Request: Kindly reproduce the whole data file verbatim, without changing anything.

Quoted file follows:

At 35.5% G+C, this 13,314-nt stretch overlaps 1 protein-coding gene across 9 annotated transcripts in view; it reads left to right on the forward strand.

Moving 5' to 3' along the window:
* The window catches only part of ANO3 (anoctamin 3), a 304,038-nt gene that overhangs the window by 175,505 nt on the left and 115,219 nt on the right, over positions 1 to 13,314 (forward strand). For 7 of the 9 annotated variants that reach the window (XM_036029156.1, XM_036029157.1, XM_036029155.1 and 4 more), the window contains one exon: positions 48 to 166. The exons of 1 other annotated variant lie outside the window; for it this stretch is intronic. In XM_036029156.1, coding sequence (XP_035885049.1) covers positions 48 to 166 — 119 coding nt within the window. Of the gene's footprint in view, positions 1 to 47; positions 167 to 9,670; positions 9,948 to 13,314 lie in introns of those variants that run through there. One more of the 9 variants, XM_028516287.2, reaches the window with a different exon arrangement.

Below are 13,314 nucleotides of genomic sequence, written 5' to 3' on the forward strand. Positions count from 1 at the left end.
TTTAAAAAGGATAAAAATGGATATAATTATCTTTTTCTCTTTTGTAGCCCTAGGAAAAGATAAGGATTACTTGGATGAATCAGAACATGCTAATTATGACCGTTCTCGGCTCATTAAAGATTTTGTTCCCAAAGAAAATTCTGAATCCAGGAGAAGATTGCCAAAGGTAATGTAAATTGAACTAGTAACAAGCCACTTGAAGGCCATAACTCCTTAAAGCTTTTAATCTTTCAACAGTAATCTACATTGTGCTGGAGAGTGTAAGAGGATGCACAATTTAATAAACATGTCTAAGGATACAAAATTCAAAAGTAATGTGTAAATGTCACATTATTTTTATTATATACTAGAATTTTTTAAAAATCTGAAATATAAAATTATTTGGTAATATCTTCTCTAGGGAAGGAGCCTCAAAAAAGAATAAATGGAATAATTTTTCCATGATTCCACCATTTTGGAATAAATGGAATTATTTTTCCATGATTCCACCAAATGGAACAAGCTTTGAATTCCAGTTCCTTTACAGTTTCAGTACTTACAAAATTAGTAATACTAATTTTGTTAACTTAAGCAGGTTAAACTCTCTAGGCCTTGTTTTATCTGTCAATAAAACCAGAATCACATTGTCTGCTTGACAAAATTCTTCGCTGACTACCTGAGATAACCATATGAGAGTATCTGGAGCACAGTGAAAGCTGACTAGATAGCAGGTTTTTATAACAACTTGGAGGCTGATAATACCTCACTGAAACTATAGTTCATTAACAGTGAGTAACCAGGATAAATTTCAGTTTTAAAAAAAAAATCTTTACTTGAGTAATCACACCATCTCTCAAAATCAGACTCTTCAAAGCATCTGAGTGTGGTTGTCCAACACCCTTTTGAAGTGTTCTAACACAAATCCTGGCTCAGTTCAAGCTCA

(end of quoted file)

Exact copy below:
At 35.5% G+C, this 13,314-nt stretch overlaps 1 protein-coding gene across 9 annotated transcripts in view; it reads left to right on the forward strand.

Moving 5' to 3' along the window:
* The window catches only part of ANO3 (anoctamin 3), a 304,038-nt gene that overhangs the window by 175,505 nt on the left and 115,219 nt on the right, over positions 1 to 13,314 (forward strand). For 7 of the 9 annotated variants that reach the window (XM_036029156.1, XM_036029157.1, XM_036029155.1 and 4 more), the window contains one exon: positions 48 to 166. The exons of 1 other annotated variant lie outside the window; for it this stretch is intronic. In XM_036029156.1, coding sequence (XP_035885049.1) covers positions 48 to 166 — 119 coding nt within the window. Of the gene's footprint in view, positions 1 to 47; positions 167 to 9,670; positions 9,948 to 13,314 lie in introns of those variants that run through there. One more of the 9 variants, XM_028516287.2, reaches the window with a different exon arrangement.

Below are 13,314 nucleotides of genomic sequence, written 5' to 3' on the forward strand. Positions count from 1 at the left end.
TTTAAAAAGGATAAAAATGGATATAATTATCTTTTTCTCTTTTGTAGCCCTAGGAAAAGATAAGGATTACTTGGATGAATCAGAACATGCTAATTATGACCGTTCTCGGCTCATTAAAGATTTTGTTCCCAAAGAAAATTCTGAATCCAGGAGAAGATTGCCAAAGGTAATGTAAATTGAACTAGTAACAAGCCACTTGAAGGCCATAACTCCTTAAAGCTTTTAATCTTTCAACAGTAATCTACATTGTGCTGGAGAGTGTAAGAGGATGCACAATTTAATAAACATGTCTAAGGATACAAAATTCAAAAGTAATGTGTAAATGTCACATTATTTTTATTATATACTAGAATTTTTTAAAAATCTGAAATATAAAATTATTTGGTAATATCTTCTCTAGGGAAGGAGCCTCAAAAAAGAATAAATGGAATAATTTTTCCATGATTCCACCATTTTGGAATAAATGGAATTATTTTTCCATGATTCCACCAAATGGAACAAGCTTTGAATTCCAGTTCCTTTACAGTTTCAGTACTTACAAAATTAGTAATACTAATTTTGTTAACTTAAGCAGGTTAAACTCTCTAGGCCTTGTTTTATCTGTCAATAAAACCAGAATCACATTGTCTGCTTGACAAAATTCTTCGCTGACTACCTGAGATAACCATATGAGAGTATCTGGAGCACAGTGAAAGCTGACTAGATAGCAGGTTTTTATAACAACTTGGAGGCTGATAATACCTCACTGAAACTATAGTTCATTAACAGTGAGTAACCAGGATAAATTTCAGTTTTAAAAAAAAAATCTTTACTTGAGTAATCACACCATCTCTCAAAATCAGACTCTTCAAAGCATCTGAGTGTGGTTGTCCAACACCCTTTTGAAGTGTTCTAACACAAATCCTGGCTCAGTTCAAGCTCA